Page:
“They treated us as special and, thinking back, I think it was there way of saying ‘sorry’,” Paul said. “I appreciated it, but, just because I belong to a group, it does not mean I deserve any special treatment.
“I don’t think that the Holocaust gives us the freedom to say or act however we want.”
After reading international relations at John Hopkins University, in Baltimore, which included a stint at its European campus in Bologna, Italy, Paul attended the New York Film Academy before working for a newspaper in Baltimore and then as a freelance reporter.
But his life was turned around when his mum was diagnosed with a brain tumour.
He moved to France to help take care of her, but she died in 1997.
Devastated, Paul has friend Mollie Dent-Brocklehurst to thank for him moving to London.
“She brought me to England, scooped me up and helped me put myself back together,” he recalled.
His first film, a mock documentary he wrote and starred in, Here To Where, was based on the true story of a stateless man, Merhan Nasseri, an Iranian refugee who lived at France’s Charles De Gaulle Airport for 16 years.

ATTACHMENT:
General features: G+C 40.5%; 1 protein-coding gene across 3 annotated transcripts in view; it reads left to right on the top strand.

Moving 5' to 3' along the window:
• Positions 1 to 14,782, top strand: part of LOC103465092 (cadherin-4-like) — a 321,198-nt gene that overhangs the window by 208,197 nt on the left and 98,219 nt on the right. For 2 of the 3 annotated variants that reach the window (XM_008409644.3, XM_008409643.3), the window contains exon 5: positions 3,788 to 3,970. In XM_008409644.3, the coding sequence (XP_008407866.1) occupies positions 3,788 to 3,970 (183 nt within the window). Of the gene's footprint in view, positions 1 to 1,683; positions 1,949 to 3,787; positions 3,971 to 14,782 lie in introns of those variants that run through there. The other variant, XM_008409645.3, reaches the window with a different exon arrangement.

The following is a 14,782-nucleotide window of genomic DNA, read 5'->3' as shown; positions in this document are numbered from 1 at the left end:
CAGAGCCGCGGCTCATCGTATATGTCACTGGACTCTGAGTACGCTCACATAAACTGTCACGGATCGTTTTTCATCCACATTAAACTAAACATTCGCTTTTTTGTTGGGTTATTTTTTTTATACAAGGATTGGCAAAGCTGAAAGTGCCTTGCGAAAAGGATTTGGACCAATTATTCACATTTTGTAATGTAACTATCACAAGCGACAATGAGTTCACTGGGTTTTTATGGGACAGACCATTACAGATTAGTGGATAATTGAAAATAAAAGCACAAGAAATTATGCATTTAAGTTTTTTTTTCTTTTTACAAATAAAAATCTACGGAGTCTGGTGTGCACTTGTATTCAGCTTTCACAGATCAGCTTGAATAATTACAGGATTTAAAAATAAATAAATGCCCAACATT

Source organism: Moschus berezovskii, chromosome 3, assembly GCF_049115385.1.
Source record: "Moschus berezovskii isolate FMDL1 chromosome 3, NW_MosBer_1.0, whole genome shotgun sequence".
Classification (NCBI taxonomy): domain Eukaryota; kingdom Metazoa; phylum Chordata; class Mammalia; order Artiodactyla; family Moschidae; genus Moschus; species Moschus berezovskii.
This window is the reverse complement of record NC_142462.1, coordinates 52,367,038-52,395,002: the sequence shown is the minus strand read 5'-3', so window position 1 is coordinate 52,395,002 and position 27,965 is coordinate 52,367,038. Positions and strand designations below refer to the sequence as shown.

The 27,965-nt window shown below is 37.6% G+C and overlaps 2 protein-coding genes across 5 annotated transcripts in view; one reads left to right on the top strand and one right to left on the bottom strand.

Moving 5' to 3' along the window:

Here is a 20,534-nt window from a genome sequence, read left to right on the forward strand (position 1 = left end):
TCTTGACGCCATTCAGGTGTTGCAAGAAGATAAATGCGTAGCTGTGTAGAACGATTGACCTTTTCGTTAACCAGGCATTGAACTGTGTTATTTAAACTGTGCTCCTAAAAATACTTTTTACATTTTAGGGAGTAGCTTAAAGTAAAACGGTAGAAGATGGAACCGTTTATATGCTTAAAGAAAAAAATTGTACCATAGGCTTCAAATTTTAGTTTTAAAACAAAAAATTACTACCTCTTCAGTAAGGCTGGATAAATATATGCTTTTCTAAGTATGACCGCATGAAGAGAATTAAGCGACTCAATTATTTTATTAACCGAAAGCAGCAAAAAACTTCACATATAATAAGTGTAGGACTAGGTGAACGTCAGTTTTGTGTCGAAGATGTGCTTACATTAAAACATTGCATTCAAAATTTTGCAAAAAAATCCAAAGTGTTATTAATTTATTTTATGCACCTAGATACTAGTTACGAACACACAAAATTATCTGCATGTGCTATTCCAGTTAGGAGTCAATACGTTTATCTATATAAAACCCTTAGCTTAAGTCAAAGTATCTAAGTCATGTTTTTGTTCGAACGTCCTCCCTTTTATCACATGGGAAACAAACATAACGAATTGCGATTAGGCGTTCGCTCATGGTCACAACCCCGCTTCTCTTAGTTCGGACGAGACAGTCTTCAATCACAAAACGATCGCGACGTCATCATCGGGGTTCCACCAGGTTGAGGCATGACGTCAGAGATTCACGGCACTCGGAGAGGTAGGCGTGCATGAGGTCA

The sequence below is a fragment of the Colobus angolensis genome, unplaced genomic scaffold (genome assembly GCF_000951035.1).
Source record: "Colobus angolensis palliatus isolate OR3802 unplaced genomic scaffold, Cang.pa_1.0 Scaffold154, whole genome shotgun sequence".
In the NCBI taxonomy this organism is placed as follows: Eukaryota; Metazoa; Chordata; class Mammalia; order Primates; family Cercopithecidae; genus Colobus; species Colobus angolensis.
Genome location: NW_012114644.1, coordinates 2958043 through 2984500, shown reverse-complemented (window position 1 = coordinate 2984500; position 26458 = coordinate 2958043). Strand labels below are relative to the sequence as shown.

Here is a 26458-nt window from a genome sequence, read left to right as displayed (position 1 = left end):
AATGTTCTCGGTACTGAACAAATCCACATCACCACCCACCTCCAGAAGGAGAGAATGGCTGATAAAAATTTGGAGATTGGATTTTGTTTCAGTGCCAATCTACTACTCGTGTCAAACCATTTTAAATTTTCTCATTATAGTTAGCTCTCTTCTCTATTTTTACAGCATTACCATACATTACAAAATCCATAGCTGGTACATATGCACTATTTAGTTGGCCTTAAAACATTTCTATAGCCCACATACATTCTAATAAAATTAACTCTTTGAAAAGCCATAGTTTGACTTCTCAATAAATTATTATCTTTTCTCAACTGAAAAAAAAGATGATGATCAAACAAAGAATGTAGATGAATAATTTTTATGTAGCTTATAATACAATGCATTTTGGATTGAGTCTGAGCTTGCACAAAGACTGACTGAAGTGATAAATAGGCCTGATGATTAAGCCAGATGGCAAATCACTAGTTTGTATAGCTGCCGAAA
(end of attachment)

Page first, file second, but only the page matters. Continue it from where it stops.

It won a commendation for best British film at the Edinburgh Film Festival.
Director Steven Spielberg later made The Terminal, starring Tom Hanks as a refugee living at Charles De Gaulle — not that Paul received any commission.
The 54-year-old went on to make numerous documentaries and television series, including the comedy Loving Ludmilla, starring Toby Jones, which he wrote and directed for Channel 4’s Coming Up strand; Once Upon a Time in Siberia, about Russian mafia boss Vitaly Dymochka; The Miracle of Carriage 346, the story of the 7/7 London terrorism survivors; and Inside the Gangsters’ Code, where he spent time in a notorious maximum security prison in the Philippines.
He said: “The most scary was probably Once Upon a Time in Siberia. I had to tell a mafia boss, who was a stone cold killer, to do this and that and don’t do this. I really felt the challenge.